Porter’s heart is unlike any I have ever seen. He can fight fighters who have every advantage over him, but his work ethic and fitness will simply break them. He is so mentally tough that he points out others’ weaknesses and breaks them as they might doubt how far they can go. The finest example of this is Devon Alexander.
Alexander is an incredibly tough and tactical fighter, but Porter had no regard for this. He pushed through Alexander’s attempts to hold and simply took the title from him forcibly. The performance was so dominant that he was compared to Mike Tyson, and a stoppage win over Paulie Malignaggi only furthered it.
For a time in 2014, Porter was a can’t miss star and a rare fighter, a rising figurehead of the sport. This was derailed by an awkward fight with Kell Brook that saw Porter lose his IBF title on the cards.
Knowing the boxing game, it was somber since I thought the narrative would be for Porter to be fed to the wolves since his style is not always fan pleasing, and hard to keep up with. I thought Porter was going to be used as fodder for the young lions who might be a bigger ticket draw. When this was seemingly attempted, Porter beat the breaks off Adrien Broner, who simply looked outclassed and unable to handle the pressure of Porter.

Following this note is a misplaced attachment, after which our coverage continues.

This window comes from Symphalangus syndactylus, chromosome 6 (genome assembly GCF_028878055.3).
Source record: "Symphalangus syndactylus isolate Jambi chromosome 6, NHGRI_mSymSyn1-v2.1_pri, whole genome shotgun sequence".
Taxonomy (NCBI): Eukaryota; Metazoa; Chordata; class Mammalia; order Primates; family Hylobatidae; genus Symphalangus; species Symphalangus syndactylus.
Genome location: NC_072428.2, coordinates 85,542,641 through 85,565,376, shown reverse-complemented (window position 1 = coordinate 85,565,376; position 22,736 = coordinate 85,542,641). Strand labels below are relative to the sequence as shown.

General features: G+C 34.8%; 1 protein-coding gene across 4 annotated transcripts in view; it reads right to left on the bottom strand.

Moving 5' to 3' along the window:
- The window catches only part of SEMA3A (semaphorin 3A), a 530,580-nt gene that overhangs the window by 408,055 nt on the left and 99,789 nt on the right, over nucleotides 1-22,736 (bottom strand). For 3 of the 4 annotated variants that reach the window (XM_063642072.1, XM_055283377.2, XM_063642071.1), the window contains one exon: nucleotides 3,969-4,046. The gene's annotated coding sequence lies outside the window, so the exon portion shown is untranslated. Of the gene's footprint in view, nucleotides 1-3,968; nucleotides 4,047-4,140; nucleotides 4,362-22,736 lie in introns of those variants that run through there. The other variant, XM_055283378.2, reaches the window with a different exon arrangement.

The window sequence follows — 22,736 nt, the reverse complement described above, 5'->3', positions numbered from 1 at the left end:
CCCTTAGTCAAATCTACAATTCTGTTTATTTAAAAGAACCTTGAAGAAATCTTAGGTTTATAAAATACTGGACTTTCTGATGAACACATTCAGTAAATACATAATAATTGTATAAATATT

That leads us to the here and now and why I penned the prelude. Porter put forth a mini-classic with one of the best modern welterweights, Keith Thurman, a man who makes Porter look like a small man. Thurman’s nickname “One time” references the fact that simply one punch can change a fight Thurman is in, that is how real his power is. So the story was set once again with Porter in with one of the toughest or biggest names of his generation with cynics thinking he was outgunned once again.
What emerged was a game and tough fight that saw Porter come out to boos and leave to cheers. Though I slightly scored the fight for Thurman, I can’t take one thing away from Porter who fought nothing short of brilliant. It was a network TV fight that was worth the hype, and one that makes me wish that my grandfather had lived a little longer so he could have seen that the sport of boxing, which he loved, was in good hands with the new generation.